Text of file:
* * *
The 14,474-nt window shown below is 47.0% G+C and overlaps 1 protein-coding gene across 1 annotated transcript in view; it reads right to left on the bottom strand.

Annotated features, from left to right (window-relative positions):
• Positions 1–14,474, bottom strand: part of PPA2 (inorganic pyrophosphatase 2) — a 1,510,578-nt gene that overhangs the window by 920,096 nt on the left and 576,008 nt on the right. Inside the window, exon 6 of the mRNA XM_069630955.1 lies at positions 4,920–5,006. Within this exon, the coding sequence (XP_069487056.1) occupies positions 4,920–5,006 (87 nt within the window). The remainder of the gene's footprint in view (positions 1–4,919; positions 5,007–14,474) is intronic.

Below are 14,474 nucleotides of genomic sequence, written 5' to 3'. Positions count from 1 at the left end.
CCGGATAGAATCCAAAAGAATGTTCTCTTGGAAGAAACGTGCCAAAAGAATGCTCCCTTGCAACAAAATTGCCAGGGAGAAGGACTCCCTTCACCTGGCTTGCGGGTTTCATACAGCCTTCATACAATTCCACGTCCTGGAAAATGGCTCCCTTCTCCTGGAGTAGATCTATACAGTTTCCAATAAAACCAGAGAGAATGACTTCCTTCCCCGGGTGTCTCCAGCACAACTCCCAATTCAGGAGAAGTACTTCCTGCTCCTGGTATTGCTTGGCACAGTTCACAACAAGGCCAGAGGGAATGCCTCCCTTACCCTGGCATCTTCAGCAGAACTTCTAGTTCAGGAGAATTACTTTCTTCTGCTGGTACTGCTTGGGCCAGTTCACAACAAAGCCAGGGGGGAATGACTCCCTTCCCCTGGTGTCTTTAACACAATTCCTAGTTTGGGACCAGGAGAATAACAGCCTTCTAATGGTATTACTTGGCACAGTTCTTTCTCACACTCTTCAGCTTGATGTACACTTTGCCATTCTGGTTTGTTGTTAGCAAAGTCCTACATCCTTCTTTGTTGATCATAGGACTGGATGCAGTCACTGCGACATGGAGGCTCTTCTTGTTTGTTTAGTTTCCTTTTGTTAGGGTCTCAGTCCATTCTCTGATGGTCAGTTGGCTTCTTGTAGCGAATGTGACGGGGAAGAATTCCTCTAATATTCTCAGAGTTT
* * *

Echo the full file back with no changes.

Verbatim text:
The 14,474-nt window shown below is 47.0% G+C and overlaps 1 protein-coding gene across 1 annotated transcript in view; it reads right to left on the bottom strand.

Annotated features, from left to right (window-relative positions):
• Positions 1–14,474, bottom strand: part of PPA2 (inorganic pyrophosphatase 2) — a 1,510,578-nt gene that overhangs the window by 920,096 nt on the left and 576,008 nt on the right. Inside the window, exon 6 of the mRNA XM_069630955.1 lies at positions 4,920–5,006. Within this exon, the coding sequence (XP_069487056.1) occupies positions 4,920–5,006 (87 nt within the window). The remainder of the gene's footprint in view (positions 1–4,919; positions 5,007–14,474) is intronic.

Below are 14,474 nucleotides of genomic sequence, written 5' to 3'. Positions count from 1 at the left end.
CCGGATAGAATCCAAAAGAATGTTCTCTTGGAAGAAACGTGCCAAAAGAATGCTCCCTTGCAACAAAATTGCCAGGGAGAAGGACTCCCTTCACCTGGCTTGCGGGTTTCATACAGCCTTCATACAATTCCACGTCCTGGAAAATGGCTCCCTTCTCCTGGAGTAGATCTATACAGTTTCCAATAAAACCAGAGAGAATGACTTCCTTCCCCGGGTGTCTCCAGCACAACTCCCAATTCAGGAGAAGTACTTCCTGCTCCTGGTATTGCTTGGCACAGTTCACAACAAGGCCAGAGGGAATGCCTCCCTTACCCTGGCATCTTCAGCAGAACTTCTAGTTCAGGAGAATTACTTTCTTCTGCTGGTACTGCTTGGGCCAGTTCACAACAAAGCCAGGGGGGAATGACTCCCTTCCCCTGGTGTCTTTAACACAATTCCTAGTTTGGGACCAGGAGAATAACAGCCTTCTAATGGTATTACTTGGCACAGTTCTTTCTCACACTCTTCAGCTTGATGTACACTTTGCCATTCTGGTTTGTTGTTAGCAAAGTCCTACATCCTTCTTTGTTGATCATAGGACTGGATGCAGTCACTGCGACATGGAGGCTCTTCTTGTTTGTTTAGTTTCCTTTTGTTAGGGTCTCAGTCCATTCTCTGATGGTCAGTTGGCTTCTTGTAGCGAATGTGACGGGGAAGAATTCCTCTAATATTCTCAGAGTTT